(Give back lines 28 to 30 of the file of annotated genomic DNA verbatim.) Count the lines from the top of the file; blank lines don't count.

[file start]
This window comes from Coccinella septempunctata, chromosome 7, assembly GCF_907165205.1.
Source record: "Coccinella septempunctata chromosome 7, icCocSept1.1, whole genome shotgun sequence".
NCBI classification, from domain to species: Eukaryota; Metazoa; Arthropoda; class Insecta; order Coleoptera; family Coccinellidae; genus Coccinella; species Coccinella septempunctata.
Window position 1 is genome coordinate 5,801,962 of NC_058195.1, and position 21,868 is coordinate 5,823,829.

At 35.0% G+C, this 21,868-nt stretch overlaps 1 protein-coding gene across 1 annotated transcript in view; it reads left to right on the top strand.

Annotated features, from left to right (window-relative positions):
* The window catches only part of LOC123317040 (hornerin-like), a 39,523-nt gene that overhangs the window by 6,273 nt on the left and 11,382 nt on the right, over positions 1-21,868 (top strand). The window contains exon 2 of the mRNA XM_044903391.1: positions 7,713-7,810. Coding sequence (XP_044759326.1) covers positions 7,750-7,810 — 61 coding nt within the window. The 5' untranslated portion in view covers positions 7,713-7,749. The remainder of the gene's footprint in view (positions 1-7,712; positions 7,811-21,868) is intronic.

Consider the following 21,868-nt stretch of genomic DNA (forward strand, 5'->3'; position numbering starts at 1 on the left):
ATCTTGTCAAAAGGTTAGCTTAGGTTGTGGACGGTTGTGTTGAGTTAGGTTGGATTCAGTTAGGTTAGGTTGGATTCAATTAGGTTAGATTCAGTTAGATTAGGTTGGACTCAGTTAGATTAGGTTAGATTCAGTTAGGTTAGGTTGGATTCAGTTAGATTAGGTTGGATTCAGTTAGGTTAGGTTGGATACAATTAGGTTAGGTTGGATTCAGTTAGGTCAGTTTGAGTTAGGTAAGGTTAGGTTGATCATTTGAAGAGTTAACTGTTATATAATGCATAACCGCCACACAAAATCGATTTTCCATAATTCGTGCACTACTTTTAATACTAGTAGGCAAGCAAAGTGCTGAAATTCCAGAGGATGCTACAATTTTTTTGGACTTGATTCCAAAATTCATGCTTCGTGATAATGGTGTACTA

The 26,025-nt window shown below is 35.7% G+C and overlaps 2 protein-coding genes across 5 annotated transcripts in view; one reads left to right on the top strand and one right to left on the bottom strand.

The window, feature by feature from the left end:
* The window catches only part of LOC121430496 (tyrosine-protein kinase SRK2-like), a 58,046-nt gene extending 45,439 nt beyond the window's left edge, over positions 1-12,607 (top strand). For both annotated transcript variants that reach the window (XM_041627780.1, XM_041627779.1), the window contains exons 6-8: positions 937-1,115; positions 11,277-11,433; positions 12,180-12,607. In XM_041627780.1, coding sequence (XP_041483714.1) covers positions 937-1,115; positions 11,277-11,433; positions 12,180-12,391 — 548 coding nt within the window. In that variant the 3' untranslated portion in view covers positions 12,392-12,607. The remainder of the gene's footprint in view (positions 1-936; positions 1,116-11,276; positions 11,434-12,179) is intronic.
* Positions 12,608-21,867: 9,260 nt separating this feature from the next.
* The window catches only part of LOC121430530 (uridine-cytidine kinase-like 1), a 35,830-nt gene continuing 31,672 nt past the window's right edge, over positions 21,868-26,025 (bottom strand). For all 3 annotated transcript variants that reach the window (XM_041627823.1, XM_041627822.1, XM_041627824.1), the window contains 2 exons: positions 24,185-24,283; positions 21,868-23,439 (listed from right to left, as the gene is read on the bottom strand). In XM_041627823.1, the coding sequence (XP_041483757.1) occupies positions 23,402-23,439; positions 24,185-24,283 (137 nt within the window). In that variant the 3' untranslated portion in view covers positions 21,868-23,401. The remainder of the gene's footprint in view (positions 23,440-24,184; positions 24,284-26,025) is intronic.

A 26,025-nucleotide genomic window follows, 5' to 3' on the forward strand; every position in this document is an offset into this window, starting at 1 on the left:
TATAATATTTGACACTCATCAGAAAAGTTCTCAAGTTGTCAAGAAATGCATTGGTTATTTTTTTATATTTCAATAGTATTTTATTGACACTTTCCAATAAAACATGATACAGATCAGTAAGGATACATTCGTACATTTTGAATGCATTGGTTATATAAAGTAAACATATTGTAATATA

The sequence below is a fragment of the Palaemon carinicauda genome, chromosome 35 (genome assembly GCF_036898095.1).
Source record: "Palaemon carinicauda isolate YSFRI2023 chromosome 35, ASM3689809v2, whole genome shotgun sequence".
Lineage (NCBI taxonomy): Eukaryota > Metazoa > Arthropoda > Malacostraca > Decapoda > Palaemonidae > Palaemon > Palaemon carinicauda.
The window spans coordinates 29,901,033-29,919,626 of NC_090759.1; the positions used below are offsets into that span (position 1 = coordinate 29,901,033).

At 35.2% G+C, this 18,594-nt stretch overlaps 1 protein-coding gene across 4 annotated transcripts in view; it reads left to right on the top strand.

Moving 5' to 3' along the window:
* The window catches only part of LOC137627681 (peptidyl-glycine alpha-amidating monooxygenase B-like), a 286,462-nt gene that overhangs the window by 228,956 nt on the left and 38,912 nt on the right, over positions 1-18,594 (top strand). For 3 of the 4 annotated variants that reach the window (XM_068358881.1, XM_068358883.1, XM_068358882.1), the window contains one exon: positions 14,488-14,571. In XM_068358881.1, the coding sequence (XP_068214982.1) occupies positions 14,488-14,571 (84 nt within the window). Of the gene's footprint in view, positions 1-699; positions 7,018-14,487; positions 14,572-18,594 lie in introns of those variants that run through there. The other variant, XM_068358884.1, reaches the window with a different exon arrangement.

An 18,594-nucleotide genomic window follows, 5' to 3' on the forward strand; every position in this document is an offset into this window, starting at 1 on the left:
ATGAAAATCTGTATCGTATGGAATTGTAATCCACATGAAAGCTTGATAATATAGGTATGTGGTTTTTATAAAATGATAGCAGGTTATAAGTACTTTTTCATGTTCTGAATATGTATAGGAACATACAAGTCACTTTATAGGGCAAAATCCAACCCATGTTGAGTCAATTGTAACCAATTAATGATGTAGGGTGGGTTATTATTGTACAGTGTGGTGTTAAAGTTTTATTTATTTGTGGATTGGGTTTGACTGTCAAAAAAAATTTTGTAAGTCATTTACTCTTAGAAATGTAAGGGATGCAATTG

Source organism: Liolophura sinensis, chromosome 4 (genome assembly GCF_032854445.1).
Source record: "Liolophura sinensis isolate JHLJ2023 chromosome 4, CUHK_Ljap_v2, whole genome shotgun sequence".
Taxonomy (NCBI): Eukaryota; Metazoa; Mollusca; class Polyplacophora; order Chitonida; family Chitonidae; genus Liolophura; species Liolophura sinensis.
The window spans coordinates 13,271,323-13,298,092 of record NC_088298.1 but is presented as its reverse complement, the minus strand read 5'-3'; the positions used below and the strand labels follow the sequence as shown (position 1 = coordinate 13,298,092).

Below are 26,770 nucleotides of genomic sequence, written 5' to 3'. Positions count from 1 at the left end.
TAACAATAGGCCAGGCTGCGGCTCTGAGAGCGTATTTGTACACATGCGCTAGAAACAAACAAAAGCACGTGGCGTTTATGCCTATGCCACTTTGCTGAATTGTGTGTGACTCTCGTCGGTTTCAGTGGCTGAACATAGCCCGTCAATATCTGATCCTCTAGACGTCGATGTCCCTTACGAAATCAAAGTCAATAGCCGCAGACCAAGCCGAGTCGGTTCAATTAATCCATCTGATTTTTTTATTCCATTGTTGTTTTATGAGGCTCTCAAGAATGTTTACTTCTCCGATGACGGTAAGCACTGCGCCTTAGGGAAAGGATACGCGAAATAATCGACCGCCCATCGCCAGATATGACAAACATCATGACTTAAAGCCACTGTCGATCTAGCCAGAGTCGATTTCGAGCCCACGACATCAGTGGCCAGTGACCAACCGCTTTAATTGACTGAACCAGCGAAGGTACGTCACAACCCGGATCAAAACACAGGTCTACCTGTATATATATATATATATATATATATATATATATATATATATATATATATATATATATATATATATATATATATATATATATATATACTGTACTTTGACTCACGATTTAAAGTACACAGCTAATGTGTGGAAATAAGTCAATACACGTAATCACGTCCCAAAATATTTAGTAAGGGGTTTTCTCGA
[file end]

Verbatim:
Taxonomy (NCBI): Eukaryota; Metazoa; Mollusca; class Polyplacophora; order Chitonida; family Chitonidae; genus Liolophura; species Liolophura sinensis.
The window spans coordinates 13,271,323-13,298,092 of record NC_088298.1 but is presented as its reverse complement, the minus strand read 5'-3'; the positions used below and the strand labels follow the sequence as shown (position 1 = coordinate 13,298,092).

Below are 26,770 nucleotides of genomic sequence, written 5' to 3'. Positions count from 1 at the left end.